Federal treasurer Joe Hockey has said that government assistance would not be given to “lazy” companies, seizing on comments by a General Motors executive that increased subsidies would not have saved Holden’s Australian manufacturing operations.
In an interview with a newspaper, Hockey said that government cash was “inevitably” used in some cases to boost dividends and support inefficient workplace practices. The treasurer said that greater accountability accompanying taxpayer help would be needed in future.
“If we are going to provide any support to any company, we want to do a complete due diligence on a company's balance sheet,” Hockey told The Australian.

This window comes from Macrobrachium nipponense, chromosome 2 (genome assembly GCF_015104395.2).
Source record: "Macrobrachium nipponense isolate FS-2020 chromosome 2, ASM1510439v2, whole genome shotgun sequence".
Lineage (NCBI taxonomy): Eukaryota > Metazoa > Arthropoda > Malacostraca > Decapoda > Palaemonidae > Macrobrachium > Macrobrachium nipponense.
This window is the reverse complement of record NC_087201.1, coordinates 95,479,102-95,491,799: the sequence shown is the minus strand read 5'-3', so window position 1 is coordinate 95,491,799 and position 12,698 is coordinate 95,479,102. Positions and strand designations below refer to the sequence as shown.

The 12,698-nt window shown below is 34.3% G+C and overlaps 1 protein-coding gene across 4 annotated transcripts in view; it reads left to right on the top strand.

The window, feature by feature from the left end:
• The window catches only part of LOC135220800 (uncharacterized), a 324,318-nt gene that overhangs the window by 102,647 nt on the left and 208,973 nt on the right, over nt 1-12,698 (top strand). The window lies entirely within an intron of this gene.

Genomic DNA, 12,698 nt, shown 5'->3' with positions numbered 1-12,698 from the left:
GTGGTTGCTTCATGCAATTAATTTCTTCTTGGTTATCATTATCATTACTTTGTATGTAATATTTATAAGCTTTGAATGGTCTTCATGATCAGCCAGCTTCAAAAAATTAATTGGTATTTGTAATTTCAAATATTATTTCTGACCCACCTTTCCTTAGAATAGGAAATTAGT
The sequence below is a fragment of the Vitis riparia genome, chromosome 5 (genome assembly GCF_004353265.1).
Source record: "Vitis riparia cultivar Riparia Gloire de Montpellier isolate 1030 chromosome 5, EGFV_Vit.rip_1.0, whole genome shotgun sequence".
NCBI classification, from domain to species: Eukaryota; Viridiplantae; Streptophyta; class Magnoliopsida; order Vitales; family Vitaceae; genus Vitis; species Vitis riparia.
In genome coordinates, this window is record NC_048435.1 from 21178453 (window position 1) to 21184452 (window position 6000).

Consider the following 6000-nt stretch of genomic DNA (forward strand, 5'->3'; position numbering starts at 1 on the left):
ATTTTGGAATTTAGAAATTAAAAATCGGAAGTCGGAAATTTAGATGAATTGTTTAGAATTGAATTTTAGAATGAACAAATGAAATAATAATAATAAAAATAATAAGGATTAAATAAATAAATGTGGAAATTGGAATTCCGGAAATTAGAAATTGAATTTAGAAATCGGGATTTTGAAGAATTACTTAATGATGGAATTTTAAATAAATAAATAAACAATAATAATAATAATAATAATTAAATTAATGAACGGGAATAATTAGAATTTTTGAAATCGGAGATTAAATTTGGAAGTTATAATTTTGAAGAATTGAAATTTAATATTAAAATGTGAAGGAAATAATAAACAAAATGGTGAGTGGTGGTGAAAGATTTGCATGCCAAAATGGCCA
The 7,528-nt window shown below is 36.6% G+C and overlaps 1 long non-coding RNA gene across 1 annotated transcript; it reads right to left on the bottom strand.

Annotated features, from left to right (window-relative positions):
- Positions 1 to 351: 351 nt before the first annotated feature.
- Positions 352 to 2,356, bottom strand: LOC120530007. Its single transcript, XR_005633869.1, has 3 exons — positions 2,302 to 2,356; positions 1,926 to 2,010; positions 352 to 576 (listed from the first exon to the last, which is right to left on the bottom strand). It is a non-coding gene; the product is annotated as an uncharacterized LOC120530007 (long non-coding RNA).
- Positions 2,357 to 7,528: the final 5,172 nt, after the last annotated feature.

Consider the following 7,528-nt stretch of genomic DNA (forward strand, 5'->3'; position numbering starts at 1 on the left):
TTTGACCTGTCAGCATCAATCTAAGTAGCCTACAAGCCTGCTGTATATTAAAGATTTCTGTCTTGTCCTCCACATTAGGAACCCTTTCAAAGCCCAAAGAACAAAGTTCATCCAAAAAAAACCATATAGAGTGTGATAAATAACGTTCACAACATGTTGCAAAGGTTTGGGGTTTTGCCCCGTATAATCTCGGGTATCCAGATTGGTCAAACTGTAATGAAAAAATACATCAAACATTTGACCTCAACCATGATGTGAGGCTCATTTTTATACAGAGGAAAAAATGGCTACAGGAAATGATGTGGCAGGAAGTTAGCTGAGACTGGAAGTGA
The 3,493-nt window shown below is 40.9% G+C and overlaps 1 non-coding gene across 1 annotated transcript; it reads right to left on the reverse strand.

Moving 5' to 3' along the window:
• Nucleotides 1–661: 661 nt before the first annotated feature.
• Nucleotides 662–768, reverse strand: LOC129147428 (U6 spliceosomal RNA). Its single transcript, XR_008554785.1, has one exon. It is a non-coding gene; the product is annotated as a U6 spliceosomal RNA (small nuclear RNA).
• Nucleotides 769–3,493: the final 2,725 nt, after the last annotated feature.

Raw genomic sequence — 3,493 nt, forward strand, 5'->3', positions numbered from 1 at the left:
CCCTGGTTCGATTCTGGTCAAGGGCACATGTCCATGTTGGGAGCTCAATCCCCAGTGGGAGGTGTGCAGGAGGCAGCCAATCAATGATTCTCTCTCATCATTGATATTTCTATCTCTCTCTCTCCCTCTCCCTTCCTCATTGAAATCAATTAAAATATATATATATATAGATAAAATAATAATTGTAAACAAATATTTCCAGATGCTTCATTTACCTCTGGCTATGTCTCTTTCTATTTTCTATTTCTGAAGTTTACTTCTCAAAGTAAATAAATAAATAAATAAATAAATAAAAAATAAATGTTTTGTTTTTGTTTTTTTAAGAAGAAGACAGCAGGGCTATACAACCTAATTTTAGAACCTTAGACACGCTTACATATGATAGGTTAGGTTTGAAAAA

"It is not the responsibility of taxpayers to prop up unprofitable companies... At the end of the day you're effectively nationalising the company if the subsidies are so great that the only way it can continue is if it receives government support.”
The treasurer was responding to the news yesterday that Holden, which will cease its car making in Australia in 2017, would not have been saved even if it was granted increased subsidies. Stefan Jacoby, GM’s head of international operations and the man who proposed that Holden quit Australia, made the admission at the Detroit Auto Show this week.
Jacoby's explanation contradicts claims by the opposition that the Abbott government's refusal to commit extra money was the reason Holden's Australian factories will shut.
Hockey’s comments follow last week’s remarks by trade minister Andrew Robb on industry assistance, in which he said that structural change and company failures were preferable to handouts. This was an apparent response to Victorian MP Sharman Stone, an advocate of co-investment in Goulburn Valley’s proposed factory upgrades.